Background: Diffuse alveolar hemorrhage (DAH) is an uncommon complication of hematopoietic stem cell transplantation (HCT) that carries high morbidity and mortality. Limited contemporary data are available regarding the incidence, outcomes, and risk factors for DAH. Research Question: What are the incidence, outcomes, and risk factors for DAH developing after HCT? Methods: This was a single-center retrospective cohort study of patients who underwent HCT between January 1, 2005, and December 31, 2016. The incidence and outcomes of DAH development were evaluated. A multivariate logistic regression model was used to analyze differences between survivors and nonsurvivors. Results: Of 4,350 patients undergoing first-time HCT, DAH was diagnosed in 99 (2.3%). DAH was seen in 40 of 3,536 autologous HCT recipients (1.1%) and 59 of 814 allogeneic HCT recipients (7.2%). Mean age was 53 ± 13 years, and median time of DAH diagnosis was 126 days (interquartile range, 19-349 days) after HCT. In-hospital mortality and mortality 1 year after DAH diagnosis were 55.6% and 76.8%, respectively. DAH diagnosis more than 30 days after transplantation (OR, 7.06; 95% CI, 1.65-30.14), low platelet count (OR, 0.98; 95% CI, 0.96-1.0; P =.02), elevated international normalized ratio (INR; OR, 4.08; 95% CI, 0.64-25.88; P =.046) and need for invasive mechanical ventilation (OR, 8.18; 95% CI, 1.9-35.21) were associated with higher in-hospital mortality. Steroid treatment did not alter mortality (P =.80) or length of stay (P =.65). However, among those who received steroids, survival was higher in whose who received modest-dose steroids (< 250 mg methylprednisolone equivalent/d) compared with those who received high-dose steroids (≥ 250 mg methylprednisolone equivalent/d; OR, 0.21; 95% CI, 0.07-0.72). Interpretation: The mortality of DAH after HCT remains high, and DAH can occur long after transplantation. Later development of DAH (>30 days after HCT), need for invasive mechanical ventilation, thrombocytopenia, and elevated INR are all associated with worse outcomes.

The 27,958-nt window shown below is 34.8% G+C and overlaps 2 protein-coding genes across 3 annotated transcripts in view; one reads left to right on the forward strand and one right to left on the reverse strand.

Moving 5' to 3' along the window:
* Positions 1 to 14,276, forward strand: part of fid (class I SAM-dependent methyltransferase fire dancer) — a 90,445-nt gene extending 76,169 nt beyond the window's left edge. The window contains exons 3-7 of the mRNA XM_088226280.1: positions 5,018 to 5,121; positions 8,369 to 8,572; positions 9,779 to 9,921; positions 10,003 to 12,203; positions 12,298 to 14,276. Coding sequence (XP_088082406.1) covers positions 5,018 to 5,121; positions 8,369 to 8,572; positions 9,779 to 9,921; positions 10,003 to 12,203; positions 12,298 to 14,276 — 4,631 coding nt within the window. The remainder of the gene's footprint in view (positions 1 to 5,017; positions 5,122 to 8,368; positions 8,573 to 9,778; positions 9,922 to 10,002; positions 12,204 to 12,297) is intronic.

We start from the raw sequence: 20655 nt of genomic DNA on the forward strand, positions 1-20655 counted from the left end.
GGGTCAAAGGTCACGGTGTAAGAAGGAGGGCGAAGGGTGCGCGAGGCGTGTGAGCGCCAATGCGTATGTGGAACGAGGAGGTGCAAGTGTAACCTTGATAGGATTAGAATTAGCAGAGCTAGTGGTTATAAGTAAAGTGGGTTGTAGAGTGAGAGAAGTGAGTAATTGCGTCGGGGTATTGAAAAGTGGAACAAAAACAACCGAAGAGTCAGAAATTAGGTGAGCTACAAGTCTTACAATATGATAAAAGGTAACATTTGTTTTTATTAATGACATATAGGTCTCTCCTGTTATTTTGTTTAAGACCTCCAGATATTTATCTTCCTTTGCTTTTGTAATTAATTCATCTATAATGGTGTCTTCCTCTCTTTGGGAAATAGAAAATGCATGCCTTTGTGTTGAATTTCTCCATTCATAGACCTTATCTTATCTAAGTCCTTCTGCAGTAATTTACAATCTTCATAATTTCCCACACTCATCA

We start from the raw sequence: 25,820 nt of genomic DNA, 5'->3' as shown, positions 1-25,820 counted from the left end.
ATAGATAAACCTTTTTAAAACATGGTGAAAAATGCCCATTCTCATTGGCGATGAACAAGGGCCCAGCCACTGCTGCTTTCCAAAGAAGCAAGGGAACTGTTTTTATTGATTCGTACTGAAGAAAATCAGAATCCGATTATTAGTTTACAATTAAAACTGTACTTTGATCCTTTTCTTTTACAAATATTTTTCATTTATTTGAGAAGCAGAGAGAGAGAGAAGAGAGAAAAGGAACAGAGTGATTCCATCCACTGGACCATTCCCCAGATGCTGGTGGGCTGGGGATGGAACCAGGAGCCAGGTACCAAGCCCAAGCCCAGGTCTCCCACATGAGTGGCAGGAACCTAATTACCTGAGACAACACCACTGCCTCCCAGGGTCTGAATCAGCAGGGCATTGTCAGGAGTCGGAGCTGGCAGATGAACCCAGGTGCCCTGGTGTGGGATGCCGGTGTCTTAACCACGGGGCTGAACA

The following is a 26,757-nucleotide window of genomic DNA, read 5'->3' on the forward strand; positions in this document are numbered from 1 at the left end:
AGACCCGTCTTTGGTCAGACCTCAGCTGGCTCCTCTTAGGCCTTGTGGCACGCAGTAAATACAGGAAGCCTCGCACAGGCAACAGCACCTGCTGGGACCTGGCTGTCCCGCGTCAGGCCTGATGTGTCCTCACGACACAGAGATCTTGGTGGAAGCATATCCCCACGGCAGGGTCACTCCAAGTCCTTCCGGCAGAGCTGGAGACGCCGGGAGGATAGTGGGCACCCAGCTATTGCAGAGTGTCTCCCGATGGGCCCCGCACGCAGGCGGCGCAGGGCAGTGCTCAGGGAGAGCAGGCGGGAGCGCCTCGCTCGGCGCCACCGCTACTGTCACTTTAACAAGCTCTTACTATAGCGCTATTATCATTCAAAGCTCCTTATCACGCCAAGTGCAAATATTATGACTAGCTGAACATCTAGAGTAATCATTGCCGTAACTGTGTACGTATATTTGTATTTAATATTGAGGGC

- bone marrow transplant
- diffuse alveolar hemorrhage
ASJC Scopus subject areas
- Pulmonary and Respiratory Medicine
- Critical Care and Intensive Care Medicine
- Cardiology and Cardiovascular Medicine